Greenlight Capital head David Einhorn says gold is going higher, interest rates are way too low, and the U.S. government has no intention of paying its bills.
“We’re going to continue to own gold as long as we think the monetary and fiscal policies don’t make sense,” Einhorn, who expects the price of gold will continue to rise, told CNBC. “Zero (interest) rates are a very dangerous long-term policy.”
“Individuals would benefit, particularly pensioners, from having some income,” says Einhorn. “There are people who save money but can’t speculate in the stock market, and they’re getting nothing. If we raised the rates a bit, they might have a bit more income, and that could help the economy.”
The beneficiaries of the zero-rate policy are the banks, those with variable-rate liabilities and the federal government, which owes a mountain of debt it has “no serious plan to repay,” Einhorn points out.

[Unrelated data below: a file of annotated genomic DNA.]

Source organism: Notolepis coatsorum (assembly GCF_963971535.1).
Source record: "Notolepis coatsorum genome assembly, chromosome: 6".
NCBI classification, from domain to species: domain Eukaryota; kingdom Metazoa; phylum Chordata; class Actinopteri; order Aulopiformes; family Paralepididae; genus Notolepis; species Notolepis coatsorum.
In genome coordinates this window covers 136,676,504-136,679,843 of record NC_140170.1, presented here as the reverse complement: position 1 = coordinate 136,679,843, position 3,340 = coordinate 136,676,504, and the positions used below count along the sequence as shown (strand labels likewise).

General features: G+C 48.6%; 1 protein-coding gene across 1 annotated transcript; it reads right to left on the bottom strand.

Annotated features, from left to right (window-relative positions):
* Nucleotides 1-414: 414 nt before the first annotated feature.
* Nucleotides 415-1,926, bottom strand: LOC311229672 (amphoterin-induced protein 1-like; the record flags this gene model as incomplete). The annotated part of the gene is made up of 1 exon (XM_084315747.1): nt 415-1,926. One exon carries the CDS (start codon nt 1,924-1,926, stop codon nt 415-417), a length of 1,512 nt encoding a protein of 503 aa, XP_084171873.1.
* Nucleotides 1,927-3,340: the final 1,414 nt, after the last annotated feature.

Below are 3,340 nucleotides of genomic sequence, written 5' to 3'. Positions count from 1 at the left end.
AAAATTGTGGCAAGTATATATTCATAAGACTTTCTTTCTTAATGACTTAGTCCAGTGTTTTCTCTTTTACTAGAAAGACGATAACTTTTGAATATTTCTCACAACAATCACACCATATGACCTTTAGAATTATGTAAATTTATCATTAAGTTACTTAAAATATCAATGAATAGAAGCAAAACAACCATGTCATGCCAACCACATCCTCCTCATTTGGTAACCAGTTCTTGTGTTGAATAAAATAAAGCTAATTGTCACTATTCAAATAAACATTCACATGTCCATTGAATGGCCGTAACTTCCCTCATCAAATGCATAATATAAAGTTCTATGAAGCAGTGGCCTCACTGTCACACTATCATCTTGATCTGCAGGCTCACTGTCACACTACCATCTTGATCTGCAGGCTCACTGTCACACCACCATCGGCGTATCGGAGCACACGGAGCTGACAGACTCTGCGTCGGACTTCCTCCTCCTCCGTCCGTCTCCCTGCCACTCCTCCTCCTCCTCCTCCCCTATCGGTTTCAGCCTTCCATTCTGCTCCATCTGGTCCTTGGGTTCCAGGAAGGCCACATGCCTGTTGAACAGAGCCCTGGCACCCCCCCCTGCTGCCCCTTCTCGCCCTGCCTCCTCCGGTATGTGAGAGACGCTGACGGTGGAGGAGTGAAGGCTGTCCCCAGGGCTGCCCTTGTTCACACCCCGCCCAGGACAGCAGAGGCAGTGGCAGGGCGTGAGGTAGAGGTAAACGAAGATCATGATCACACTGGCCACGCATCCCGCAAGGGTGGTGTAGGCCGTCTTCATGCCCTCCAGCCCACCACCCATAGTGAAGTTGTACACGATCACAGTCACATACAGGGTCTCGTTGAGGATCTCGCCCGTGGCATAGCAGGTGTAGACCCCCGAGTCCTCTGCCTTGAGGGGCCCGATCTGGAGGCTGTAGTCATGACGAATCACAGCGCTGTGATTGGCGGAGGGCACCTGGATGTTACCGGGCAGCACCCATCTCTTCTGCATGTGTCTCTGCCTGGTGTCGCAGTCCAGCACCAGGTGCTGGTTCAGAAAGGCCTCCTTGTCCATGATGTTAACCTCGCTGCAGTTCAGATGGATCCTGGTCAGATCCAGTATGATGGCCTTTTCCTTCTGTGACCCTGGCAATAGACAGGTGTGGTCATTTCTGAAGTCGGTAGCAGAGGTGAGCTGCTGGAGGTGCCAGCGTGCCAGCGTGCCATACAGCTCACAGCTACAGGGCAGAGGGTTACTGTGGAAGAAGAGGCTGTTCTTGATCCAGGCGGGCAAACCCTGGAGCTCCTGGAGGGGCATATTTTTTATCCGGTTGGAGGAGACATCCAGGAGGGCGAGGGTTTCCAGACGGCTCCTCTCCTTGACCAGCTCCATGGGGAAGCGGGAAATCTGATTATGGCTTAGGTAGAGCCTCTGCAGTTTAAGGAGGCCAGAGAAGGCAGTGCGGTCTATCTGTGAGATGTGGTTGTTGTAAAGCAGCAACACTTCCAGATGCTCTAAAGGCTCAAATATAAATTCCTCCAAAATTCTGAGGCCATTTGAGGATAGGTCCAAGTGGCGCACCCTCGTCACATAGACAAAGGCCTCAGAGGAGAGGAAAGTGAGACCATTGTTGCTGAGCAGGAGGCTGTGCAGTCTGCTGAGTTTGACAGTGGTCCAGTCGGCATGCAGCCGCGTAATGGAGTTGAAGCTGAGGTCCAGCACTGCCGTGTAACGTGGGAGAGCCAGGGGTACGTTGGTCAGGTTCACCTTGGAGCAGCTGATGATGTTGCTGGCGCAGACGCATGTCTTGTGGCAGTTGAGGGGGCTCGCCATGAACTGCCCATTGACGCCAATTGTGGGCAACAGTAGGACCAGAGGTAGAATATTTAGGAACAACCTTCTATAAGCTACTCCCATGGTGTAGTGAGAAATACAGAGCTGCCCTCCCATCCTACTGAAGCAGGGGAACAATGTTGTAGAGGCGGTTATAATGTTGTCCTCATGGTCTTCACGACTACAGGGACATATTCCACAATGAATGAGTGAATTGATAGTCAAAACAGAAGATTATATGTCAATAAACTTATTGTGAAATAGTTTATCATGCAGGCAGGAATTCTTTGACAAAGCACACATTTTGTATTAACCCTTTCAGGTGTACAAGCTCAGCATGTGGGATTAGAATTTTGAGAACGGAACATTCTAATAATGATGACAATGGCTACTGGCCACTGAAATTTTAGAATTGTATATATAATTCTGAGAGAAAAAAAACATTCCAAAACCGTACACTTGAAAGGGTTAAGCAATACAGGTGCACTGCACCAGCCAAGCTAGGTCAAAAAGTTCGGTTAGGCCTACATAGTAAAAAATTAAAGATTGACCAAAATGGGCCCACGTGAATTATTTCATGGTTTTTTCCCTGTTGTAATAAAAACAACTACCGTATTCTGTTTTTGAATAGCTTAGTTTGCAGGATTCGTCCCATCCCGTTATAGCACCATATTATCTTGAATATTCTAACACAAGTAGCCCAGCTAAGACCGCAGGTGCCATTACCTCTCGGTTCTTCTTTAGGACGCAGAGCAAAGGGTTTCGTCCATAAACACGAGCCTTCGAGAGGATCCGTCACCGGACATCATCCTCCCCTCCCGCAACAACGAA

The world appears to have learned the wrong lesson from the demise of Lehman Brothers, Einhorn notes. "The policy (now) is not to let anything fail,” he says. “That works until you have something that’s too big to bail.”
“If you build a safer car, people drive faster,” Einhorn observes, and bailouts encourage increased risk-taking.
Weak U.S. nonfarm-payroll data undermined confidence in the dollar and sent gold prices higher, as did Federal Reserve Chairman Ben Bernanke’s suggestion the Fed’s program to buy $600 billion in Treasury securities may be extended beyond the initial target it announced early last month.
"Given that further debasing of fiat currencies is back on the agenda it seems likely the precious metals, particularly gold and silver, are poised for fresh gains, with gold homing in on last month's all-time record," James Moore, analyst at FastMarkets.com, told The Wall Street Journal.
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